PHI trades Mark Streit to TBL for Valtteri Filppula and a 2017 4th round pick (Maxim Sushko)

Grade: C

The Flyers were desperate for center depth at this time, and Filppula helped fill that void. Striet, who was 39 at time time was running on empty. The Flyers needed a bottom six center, the Lightning needed cap space, which was accomplished by immediately flipping Streit to Pittsburgh. Filppula was okay during the remaining games of the 2017 season, but age was catching up. His 2017-18 campaign was painful to watch at times, as he appeared to be skating in mud.

One Filppula moment we’ll never forget happened against the New York Rangers when Val found the puck on his stick with five seconds left down by one goal. Instead of shooting the puck, or doing anything, he stood there.

March 2, 2015

PHI trades Braydon Coburn to TBL for Radko Gudas, 2015 1st and 2015 3rd

Grade: A

Braydon Coburn was good in his tenure with the Flyers and don’t let anyone tell you otherwise. Despite becoming the biggest scapegoat on the Flyers’ blue line, newly appointed GM Ron Hextall was able to get a haul for Coburn. It’s a trade I loved in 2015, and it’s a trade I still love today. The haul consisted of Radko Gudas, a 2015 1st and 2015 3rd. The 3rd was used to pick everyone’s favorite goalie who wears #69, Matej Tomek. Tomek doesn’t look like he’ll turn into much of anything, but we are able to point and laugh at a grown man wearing the #69. And isn’t that was sports are all about?

Radko Gudas, when he’s not serving a suspension, has been a solid contributor to the Flyers’ blue line. With Radko being included the Flyers effectively got what they lost in Coburn. A large body who plays physical and who has limited offensive upside.

Lastly, the 2015 first round pick was traded away in a package deal to Toronto, moving the Flyers up from the 29th selection to the 24th selection, where they picked Travis Konecny. Who, if you didn’t know, is pretty good at playing ice hockey (the sport in which the Flyers play).

February 27, 2015

PHI trades Kimmo Timonen to CHI for 2015 2nd (Jeremy Bracco) and 2016 2nd (Wade Allison)

Grade: A

Stanley Cup Champion Kimmo Timonen.

Stanley Cup Champion. Kimmo Timonen.

Kimmo’s last season was his hardest season yet, but capping it off by hoisting the Cup made it oh so sweet. It was announced over the summer in 2013 that Kimmo would miss an extended period of time due to blood clots in leg. Kimmo never played another game in Philadelphia, by the time he was ready to come back he was sent off to Chicago days before the trade deadline. It’d be a trade that would be a win for both sides. Kimmo brought veteran experience to the Hawks, and the Flyers would get two draft picks. One was used to trade up for Travis Konecny, and the other was used to select Wade Allison. But never forget one this one thing: Stanley Cup Champion Kimmo Timonen.

March 5, 2014

PHI trades Andrej Meszaros to BOS for 2014 3rd (Mark Friedman)

Grade: A

At this point in time the Flyers approximately had 33 defenseman on the roster, so managing to turn any of them into a positive asset is well, positive. They selected Mark Friedman with the pick they received from Boston. Friedman has NHL upside and could be a bottom pairing guy in the future. He also goes harder than anyone else during the Flyers annual rookie camps.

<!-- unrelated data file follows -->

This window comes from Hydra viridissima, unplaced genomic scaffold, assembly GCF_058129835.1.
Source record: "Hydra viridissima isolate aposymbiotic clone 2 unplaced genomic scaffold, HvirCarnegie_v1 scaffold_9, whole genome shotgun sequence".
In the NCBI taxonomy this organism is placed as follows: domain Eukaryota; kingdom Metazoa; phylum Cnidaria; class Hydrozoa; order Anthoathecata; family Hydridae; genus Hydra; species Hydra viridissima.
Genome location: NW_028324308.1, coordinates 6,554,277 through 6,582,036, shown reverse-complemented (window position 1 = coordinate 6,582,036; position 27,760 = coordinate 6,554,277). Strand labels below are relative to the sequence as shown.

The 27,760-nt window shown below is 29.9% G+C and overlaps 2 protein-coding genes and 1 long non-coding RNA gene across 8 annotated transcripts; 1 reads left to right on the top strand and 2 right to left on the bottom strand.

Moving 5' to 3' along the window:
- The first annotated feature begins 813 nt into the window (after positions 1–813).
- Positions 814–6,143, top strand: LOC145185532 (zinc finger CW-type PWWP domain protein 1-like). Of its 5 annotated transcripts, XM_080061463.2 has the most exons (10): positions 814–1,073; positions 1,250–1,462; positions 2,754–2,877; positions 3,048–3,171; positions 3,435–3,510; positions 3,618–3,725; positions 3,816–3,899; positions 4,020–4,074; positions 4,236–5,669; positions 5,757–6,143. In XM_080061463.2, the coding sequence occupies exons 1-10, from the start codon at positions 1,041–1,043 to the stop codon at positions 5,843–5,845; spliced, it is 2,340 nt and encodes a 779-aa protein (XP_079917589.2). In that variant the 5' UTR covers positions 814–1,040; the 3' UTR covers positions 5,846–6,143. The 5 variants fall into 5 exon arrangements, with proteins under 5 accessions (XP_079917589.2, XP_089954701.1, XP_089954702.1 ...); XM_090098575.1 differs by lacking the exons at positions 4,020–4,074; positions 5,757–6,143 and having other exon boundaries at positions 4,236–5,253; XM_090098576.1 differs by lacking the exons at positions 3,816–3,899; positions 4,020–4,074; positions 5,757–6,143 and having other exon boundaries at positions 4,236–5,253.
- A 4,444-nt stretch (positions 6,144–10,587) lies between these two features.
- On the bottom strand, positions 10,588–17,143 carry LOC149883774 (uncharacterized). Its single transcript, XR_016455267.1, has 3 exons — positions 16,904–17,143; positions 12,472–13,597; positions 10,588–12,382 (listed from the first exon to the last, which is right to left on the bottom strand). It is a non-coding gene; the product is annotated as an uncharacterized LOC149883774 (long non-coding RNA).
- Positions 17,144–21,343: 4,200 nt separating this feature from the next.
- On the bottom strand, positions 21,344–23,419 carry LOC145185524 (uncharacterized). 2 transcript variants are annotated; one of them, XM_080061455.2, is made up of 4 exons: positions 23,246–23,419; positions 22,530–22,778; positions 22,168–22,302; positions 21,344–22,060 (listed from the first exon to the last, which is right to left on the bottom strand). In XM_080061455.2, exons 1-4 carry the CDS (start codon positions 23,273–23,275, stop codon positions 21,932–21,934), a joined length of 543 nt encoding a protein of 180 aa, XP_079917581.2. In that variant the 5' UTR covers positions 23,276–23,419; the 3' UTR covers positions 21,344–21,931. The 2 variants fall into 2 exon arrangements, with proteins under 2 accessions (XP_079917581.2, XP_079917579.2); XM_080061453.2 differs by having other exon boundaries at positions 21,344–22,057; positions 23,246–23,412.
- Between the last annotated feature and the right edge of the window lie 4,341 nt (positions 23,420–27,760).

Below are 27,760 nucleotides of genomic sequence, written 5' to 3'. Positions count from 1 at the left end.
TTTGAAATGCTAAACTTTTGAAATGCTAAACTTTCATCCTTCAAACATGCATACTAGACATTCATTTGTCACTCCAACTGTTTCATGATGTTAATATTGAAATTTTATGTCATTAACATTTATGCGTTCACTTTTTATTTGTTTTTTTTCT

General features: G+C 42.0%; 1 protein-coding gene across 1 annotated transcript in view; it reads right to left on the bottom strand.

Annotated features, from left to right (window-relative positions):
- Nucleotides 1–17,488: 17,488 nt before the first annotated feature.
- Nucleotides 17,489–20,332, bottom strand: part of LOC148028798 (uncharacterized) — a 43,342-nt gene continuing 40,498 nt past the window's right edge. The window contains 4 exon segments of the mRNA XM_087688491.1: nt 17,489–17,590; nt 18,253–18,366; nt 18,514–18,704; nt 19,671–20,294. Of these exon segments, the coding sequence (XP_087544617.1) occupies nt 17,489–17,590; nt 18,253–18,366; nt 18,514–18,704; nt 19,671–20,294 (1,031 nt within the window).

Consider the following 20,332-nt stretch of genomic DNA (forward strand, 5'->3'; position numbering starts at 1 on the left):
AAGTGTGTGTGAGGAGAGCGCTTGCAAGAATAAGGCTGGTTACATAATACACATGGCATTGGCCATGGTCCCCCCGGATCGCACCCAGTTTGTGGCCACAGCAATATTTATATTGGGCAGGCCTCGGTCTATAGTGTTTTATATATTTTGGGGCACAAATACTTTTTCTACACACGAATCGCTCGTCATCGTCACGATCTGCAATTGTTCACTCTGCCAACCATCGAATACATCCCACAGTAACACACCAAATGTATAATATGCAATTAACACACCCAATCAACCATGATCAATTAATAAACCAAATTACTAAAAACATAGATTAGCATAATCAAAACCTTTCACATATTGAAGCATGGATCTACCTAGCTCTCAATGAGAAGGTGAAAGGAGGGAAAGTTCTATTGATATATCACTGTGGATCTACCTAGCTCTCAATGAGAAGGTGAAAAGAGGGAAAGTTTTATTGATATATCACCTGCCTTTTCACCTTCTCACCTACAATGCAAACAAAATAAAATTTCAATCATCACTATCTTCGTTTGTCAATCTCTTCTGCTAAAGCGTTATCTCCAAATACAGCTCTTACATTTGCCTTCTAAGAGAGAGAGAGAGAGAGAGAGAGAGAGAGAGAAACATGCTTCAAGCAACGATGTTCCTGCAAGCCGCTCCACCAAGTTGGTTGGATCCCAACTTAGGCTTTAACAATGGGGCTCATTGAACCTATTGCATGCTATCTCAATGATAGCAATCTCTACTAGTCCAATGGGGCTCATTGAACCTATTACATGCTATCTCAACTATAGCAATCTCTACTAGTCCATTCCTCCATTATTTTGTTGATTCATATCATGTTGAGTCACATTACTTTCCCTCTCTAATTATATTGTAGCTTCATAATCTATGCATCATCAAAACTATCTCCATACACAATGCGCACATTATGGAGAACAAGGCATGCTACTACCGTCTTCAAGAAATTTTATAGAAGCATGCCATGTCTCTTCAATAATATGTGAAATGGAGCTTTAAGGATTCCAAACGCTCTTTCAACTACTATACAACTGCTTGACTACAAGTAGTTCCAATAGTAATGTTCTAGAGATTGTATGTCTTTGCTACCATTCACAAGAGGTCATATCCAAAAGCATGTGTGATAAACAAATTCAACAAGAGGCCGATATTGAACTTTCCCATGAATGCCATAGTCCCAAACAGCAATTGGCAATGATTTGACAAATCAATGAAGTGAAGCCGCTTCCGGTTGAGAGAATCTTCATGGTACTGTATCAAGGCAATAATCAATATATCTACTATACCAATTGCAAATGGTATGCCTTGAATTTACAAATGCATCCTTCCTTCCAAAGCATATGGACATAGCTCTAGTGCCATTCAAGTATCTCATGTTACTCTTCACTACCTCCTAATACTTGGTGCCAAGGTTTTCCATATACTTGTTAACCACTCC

March 4, 2014

PHI trades 2015 2nd (Brandon Carlo) and 2014 3rd (Ilya Sorokin) to NYI for Andrew MacDonald

Grade: Six years, thirty million dollars.

The Flyers needed help defensively, and yes I mentioned above that the had an abundance of 33 defensemen, however none of them were actually good. So, they went out and got another not good defenseman. The AMac saga has been beaten to death, and instead of writing feelings that you, the reader, already know and feel, here is a photo from the Broad Street Hockey group chat from the moment Amac became a Flyer.

a screenshot of a cell phone © Provided by Vox Media, Inc.

April 3, 2013

PHI trades Michael Leighton and 2014 3rd (Martins Dzierkals) to CBJ for Steve Mason

Grade: A

Steve Mason is arguably the best goalie the Flyers have had since Ron Hextall retired. Mase is third all time in Flyers history for wins, with 104, and for games played, with 231. However, when the Flyers acquired Mason, his entire hockey career was hanging on by a thread. Mason has previously stated that he was entertaining the idea of quitting hockey during his final season in Columbus. In his first season with the Blue Jackets, Mason won the Calder Trophy as the most valuable rookie. And unfortunately, that’s where the good would end. He would go on to post four lackluster seasons before being traded to Philadelphia.

The Flyers, still desperate for a goalie even after signing Ilya Bryzgalov for a bazillion dollars, took a chance on Mason. Mase played seven games with the Flyers after the trade deadline and posted a SV% of .944. And yes, reader, it was a small, tiny, microscopic sample size, but it was enough to earn him a contract extension. Our buddy Mase would play four more seasons in Philadelphia, before leaving in free agency for Winnipeg.

The Flyers took a low risk, high reward type of player and it worked out fantastically.

February 28, 2011

PHI trades Michael Chaput and Greg Moore to VAN for Tom Sestitio

Grade: F

Tom Sestitio played a grand total of, drum roll please * drum roll sound * twenty one games in Philadelphia. Across those twenty one games he score two goals. Those two goals came fourteen minutes apart from each other. Sestito was a goon, it was fun to point and laugh at the game he scored two goals in for approximately one and a half days. Greg Moore went over to Germany after the 2011 season, and for some reason Michael Chaput is still playing in the NHL at the time of writing this.

February 14, 2011

PHI trades 2011 1st (Stuart Percy) and 2011 3rd (Josh Leivo) to TOR for Kris Versteeg

Grade: C